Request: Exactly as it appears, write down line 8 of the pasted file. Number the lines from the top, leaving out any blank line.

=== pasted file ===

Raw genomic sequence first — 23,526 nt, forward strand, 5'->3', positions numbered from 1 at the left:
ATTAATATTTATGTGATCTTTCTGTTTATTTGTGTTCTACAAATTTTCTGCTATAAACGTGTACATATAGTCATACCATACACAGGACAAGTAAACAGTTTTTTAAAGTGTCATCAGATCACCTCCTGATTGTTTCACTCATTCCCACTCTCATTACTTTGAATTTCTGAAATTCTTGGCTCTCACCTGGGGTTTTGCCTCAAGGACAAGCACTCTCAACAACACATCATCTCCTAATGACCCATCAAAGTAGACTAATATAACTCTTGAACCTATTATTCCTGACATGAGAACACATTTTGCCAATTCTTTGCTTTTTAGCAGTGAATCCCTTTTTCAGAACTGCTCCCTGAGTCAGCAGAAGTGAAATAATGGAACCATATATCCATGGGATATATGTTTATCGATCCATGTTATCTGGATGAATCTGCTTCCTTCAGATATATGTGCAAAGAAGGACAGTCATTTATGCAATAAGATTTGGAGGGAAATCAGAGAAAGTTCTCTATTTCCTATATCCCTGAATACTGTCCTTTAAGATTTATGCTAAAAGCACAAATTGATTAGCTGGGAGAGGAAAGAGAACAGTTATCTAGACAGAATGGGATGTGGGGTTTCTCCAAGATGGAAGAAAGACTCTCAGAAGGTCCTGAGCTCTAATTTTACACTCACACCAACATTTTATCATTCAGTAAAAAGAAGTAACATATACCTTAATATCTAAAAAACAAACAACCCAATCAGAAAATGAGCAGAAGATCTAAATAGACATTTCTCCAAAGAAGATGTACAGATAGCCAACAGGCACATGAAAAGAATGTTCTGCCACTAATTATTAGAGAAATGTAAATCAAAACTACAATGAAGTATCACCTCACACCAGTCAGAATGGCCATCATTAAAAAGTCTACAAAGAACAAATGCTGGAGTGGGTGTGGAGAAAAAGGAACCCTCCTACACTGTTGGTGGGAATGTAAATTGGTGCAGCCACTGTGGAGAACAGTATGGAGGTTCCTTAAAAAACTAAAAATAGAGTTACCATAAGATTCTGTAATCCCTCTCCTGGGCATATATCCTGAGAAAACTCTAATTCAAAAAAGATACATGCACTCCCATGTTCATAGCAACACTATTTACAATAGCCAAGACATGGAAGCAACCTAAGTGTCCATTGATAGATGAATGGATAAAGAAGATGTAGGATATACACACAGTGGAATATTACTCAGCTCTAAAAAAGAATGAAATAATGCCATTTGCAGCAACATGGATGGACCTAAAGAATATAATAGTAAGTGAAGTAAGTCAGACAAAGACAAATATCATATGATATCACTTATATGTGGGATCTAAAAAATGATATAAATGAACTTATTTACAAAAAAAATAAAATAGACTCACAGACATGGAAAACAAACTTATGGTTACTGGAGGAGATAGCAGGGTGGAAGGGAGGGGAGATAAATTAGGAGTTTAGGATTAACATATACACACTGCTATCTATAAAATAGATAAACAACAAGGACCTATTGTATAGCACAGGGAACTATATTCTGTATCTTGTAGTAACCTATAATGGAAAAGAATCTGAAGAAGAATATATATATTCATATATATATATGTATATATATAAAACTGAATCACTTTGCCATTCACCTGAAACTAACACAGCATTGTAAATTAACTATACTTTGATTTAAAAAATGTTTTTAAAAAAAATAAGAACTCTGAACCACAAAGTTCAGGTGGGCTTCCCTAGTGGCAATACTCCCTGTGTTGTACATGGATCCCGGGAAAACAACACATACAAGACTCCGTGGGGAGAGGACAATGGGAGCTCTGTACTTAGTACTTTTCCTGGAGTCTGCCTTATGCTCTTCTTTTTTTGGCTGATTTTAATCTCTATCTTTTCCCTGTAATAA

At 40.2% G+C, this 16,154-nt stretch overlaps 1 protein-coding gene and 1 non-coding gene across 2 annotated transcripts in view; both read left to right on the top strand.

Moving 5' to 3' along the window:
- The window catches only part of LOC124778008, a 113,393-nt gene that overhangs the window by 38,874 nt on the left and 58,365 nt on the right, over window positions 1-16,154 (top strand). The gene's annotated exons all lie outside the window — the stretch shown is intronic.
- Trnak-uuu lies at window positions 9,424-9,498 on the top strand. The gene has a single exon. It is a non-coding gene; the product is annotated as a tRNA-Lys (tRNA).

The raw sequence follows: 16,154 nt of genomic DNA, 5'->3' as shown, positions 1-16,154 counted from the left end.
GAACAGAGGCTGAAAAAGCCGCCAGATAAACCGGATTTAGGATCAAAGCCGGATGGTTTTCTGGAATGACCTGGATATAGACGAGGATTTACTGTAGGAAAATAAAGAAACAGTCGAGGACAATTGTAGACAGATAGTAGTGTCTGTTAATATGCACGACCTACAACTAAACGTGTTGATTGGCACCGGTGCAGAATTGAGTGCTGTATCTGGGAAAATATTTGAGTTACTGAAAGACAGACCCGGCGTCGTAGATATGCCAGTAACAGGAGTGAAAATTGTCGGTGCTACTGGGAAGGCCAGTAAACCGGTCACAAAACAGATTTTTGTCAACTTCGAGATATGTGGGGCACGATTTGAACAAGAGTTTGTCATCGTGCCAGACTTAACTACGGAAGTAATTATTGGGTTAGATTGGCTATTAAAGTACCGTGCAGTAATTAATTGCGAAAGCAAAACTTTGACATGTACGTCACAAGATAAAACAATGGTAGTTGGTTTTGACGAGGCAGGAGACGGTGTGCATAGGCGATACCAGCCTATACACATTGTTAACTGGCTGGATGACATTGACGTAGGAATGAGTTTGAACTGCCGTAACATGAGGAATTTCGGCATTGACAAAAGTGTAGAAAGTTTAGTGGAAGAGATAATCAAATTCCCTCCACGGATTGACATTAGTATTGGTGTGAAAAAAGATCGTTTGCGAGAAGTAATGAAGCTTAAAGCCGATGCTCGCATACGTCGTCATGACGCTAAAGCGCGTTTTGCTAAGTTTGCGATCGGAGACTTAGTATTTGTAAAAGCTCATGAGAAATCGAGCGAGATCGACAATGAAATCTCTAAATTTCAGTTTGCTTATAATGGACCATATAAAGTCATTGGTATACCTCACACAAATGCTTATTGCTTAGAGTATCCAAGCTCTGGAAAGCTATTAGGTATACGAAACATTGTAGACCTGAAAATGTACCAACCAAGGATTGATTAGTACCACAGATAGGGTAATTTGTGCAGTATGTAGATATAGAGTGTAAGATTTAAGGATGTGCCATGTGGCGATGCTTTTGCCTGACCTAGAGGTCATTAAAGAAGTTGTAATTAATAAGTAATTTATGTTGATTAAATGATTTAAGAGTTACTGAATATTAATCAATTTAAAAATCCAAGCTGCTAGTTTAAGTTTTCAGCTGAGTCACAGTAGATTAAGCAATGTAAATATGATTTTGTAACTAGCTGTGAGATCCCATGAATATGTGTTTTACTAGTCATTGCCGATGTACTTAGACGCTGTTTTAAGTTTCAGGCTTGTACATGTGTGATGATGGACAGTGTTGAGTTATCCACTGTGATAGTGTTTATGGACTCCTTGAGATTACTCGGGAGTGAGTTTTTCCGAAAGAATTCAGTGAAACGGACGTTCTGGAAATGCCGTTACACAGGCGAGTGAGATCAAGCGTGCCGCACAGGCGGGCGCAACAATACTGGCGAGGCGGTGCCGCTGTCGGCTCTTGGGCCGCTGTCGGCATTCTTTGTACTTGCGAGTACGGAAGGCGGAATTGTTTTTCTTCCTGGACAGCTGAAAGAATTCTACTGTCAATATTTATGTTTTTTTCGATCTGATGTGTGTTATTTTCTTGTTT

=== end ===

GAACAGAGGCTGAAAAAGCCGCCAGATAAACCGGATTTAGGATCAAAGCCGGATGGTTTTCTGGAATGACCTGGATATAGACGAGGATTTACTGTAGGAAAATAAAGAAACAGTCGAGGACAATTGTAGACAGATAGTAGTGTCTGTTAATATGCACGACCTACAACTAAACGTGTTGATTGGCACCGGTGCAGAATTGAGTGCTGTATCTGGGAAAATATTTGAGTTACTGAAAGACAGACCCGGCGTCGTAGATATGCCAGTAACAGGAGTGAAAATTGTCGGTGCTACTGGGAAGGCCAGTAAACCGGTCACAAAACAGATTTTTGTCAACTTCGAGATATGTGGGGCACGATTTGAACAAGAGTTTGTCATCGTGCCAGACTTAACTACGGAAGTAATTATTGGGTTAGATTGGCTATTAAAGTACCGTGCAGTAATTAATTGCGAAAGCAAAACTTTGACATGTACGTCACAAGATAAAACAATGGTAGTTGGTTTTGACGAGGCAGGAGACGGTGTGCATAGGCGATACCAGCCTATACACATTGTTAACTGGCTGGATGACATTGACGTAGGAATGAGTTTGAACTGCCGTAACATGAGGAATTTCGGCATTGACAAAAGTGTAGAAAGTTTAGTGGAAGAGATAATCAAATTCCCTCCACGGATTGACATTAGTATTGGTGTGAAAAAAGATCGTTTGCGAGAAGTAATGAAGCTTAAAGCCGATGCTCGCATACGTCGTCATGACGCTAAAGCGCGTTTTGCTAAGTTTGCGATCGGAGACTTAGTATTTGTAAAAGCTCATGAGAAATCGAGCGAGATCGACAATGAAATCTCTAAATTTCAGTTTGCTTATAATGGACCATATAAAGTCATTGGTATACCTCACACAAATGCTTATTGCTTAGAGTATCCAAGCTCTGGAAAGCTATTAGGTATACGAAACATTGTAGACCTGAAAATGTACCAACCAAGGATTGATTAGTACCACAGATAGGGTAATTTGTGCAGTATGTAGATATAGAGTGTAAGATTTAAGGATGTGCCATGTGGCGATGCTTTTGCCTGACCTAGAGGTCATTAAAGAAGTTGTAATTAATAAGTAATTTATGTTGATTAAATGATTTAAGAGTTACTGAATATTAATCAATTTAAAAATCCAAGCTGCTAGTTTAAGTTTTCAGCTGAGTCACAGTAGATTAAGCAATGTAAATATGATTTTGTAACTAGCTGTGAGATCCCATGAATATGTGTTTTACTAGTCATTGCCGATGTACTTAGACGCTGTTTTAAGTTTCAGGCTTGTACATGTGTGATGATGGACAGTGTTGAGTTATCCACTGTGATAGTGTTTATGGACTCCTTGAGATTACTCGGGAGTGAGTTTTTCCGAAAGAATTCAGTGAAACGGACGTTCTGGAAATGCCGTTACACAGGCGAGTGAGATCAAGCGTGCCGCACAGGCGGGCGCAACAATACTGGCGAGGCGGTGCCGCTGTCGGCTCTTGGGCCGCTGTCGGCATTCTTTGTACTTGCGAGTACGGAAGGCGGAATTGTTTTTCTTCCTGGACAGCTGAAAGAATTCTACTGTCAATATTTATGTTTTTTTCGATCTGATGTGTGTTATTTTCTTGTTT